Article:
2 tool-vest options for the cottage

Tool vest

How many times have you felt frustration atop a ladder because the tool you need is back on the ground? For under $40, a good tool belt or apron will keep hammers and hardware in reach and make ladder work, especially, safer and more efficient. But not everyone likes them: When loaded up, they can strain your lower back (so some putterers support their belts with suspenders). And they can get in the way when you crouch or bend over. Multi-pocketed tool vests can carry more stuff, with better weight distribution—but are they worth dropping hints for Father’s Day? We asked Wayne Lennox to vest-test two models.

Occidental Builder’s Vest

The nylon Occidental Builder’s Vest is versatile: The starter model can carry enough tools to do many chores; for heavyduty construction, I’d buy some clip-on accessory pouches (there’s one for tools and one for fasteners) and a drill holster. Like a good backpack, this vest is adjustable for a customized, ergonomic fit—but at the end of a long day, a fully loaded vest will probably take a toll on your shoulders. (Lee Valley, $129)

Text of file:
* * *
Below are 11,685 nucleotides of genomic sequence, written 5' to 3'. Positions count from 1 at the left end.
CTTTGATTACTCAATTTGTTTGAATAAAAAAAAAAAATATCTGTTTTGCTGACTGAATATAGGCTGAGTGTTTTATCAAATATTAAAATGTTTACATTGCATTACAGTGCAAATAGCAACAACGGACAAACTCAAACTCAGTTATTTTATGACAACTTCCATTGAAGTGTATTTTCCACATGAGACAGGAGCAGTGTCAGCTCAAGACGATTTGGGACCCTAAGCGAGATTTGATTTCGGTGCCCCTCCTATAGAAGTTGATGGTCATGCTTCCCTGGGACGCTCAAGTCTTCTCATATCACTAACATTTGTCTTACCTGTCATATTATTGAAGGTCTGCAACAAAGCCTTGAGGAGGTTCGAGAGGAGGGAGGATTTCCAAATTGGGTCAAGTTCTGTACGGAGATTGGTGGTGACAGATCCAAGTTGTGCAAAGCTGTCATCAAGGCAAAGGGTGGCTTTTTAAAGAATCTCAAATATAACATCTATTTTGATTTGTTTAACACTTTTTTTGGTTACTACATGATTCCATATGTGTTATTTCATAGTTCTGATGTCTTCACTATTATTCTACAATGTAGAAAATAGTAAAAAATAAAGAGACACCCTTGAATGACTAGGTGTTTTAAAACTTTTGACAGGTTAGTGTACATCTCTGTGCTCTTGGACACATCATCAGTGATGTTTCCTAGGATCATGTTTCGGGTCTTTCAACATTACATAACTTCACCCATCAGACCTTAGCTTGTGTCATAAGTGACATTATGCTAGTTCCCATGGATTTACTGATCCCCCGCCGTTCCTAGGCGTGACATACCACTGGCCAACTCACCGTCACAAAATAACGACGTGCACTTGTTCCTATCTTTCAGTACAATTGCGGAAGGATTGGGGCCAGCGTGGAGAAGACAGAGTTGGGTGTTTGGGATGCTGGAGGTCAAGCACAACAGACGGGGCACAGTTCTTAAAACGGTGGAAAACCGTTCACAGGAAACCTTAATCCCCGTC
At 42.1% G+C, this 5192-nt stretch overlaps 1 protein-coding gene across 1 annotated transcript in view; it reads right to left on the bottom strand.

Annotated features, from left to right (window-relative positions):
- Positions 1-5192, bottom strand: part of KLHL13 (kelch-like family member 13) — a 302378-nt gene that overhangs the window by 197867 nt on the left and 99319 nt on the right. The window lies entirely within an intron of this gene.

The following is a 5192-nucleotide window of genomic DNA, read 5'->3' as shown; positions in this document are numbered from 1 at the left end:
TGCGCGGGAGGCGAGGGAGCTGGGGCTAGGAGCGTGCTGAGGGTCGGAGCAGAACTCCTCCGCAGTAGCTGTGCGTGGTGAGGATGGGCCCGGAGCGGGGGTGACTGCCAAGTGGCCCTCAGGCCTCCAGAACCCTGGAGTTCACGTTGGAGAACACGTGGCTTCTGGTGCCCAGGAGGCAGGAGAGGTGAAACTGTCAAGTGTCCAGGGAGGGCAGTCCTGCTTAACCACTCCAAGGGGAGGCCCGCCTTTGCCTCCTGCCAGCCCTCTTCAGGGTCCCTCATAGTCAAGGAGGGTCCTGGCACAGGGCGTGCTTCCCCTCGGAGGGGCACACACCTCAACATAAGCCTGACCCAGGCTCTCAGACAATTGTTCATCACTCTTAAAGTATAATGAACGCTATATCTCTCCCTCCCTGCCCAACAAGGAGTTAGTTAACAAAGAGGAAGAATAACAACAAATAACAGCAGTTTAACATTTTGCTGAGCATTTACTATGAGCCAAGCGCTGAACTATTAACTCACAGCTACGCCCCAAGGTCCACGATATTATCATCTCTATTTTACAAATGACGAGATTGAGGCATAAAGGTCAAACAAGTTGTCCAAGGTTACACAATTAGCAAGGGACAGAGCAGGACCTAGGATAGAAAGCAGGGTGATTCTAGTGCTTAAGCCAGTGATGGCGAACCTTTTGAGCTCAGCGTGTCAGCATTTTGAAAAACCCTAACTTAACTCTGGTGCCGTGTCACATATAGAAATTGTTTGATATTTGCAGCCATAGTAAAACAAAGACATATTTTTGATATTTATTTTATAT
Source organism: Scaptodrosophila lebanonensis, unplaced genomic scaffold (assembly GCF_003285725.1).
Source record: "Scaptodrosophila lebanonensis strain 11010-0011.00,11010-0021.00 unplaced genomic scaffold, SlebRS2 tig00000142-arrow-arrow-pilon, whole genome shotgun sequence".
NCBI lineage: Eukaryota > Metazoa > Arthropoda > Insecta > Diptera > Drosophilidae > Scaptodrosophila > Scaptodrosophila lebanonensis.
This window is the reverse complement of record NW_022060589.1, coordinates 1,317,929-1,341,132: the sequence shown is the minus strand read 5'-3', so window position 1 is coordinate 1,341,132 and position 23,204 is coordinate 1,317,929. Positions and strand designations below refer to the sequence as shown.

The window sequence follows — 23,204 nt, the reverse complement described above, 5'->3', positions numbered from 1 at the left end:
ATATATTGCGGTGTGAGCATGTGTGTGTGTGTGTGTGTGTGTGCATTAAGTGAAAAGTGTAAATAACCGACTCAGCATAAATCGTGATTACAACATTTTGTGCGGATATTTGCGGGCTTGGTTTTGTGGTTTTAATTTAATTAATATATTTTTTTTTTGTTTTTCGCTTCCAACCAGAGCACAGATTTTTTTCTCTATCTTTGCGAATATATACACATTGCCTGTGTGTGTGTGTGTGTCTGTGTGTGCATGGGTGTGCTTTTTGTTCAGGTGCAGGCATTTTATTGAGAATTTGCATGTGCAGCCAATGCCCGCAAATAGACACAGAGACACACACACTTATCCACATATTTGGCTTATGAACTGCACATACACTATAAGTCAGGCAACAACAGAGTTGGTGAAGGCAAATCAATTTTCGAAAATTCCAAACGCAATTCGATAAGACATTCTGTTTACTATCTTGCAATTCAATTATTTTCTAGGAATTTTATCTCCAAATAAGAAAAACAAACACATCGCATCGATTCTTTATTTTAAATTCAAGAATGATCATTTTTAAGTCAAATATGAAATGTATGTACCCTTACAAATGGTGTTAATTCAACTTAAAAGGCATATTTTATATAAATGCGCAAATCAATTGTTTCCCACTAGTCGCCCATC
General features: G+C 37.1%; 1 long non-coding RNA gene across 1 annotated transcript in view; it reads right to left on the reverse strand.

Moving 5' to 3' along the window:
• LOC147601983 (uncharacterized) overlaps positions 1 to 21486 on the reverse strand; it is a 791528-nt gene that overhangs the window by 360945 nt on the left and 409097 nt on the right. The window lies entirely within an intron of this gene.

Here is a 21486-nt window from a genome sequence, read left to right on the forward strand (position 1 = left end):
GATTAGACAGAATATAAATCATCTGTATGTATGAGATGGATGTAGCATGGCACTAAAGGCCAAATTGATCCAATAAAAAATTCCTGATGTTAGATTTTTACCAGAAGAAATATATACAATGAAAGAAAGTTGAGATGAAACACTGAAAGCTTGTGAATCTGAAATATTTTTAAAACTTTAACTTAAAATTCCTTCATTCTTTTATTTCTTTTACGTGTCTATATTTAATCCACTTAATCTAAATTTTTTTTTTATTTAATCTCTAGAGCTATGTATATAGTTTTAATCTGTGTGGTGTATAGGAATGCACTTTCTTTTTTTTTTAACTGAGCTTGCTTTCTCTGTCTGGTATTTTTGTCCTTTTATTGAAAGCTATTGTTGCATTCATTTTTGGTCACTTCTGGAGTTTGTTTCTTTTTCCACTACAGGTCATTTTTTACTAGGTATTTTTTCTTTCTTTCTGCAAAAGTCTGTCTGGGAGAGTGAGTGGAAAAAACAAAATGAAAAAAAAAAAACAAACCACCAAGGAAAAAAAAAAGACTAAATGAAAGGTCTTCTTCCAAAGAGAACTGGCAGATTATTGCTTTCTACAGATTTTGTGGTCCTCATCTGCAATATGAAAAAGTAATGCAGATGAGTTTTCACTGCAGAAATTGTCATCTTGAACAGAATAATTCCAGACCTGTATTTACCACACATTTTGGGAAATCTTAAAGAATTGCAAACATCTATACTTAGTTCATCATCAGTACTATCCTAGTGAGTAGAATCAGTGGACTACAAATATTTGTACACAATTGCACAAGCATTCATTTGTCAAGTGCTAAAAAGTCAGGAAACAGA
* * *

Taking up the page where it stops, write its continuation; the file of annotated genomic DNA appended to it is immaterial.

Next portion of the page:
Stanley fatMax Xtreme Tool Vest

This fly-fishing-style vest won’t carry a lot of heavy gear, but it has plenty of storage capacity for all the small tools I’d need for installing a new ceiling fan or repairing my bike. The lightweight, breathable polyester vest even adjusts to fit over winter jackets. Several pockets have linings to keep nail or screw heads from poking through. (Rona, $60)

In-vesting tip #: Load pockets and clips that you can reach easily with the tools you use most often and hold with your dominant hand.

In-vesting tip #2: Keep nails, screws, and other hardware opposite your hammer or screwdriver. One hand grabs the tool, the other pulls out a fastener.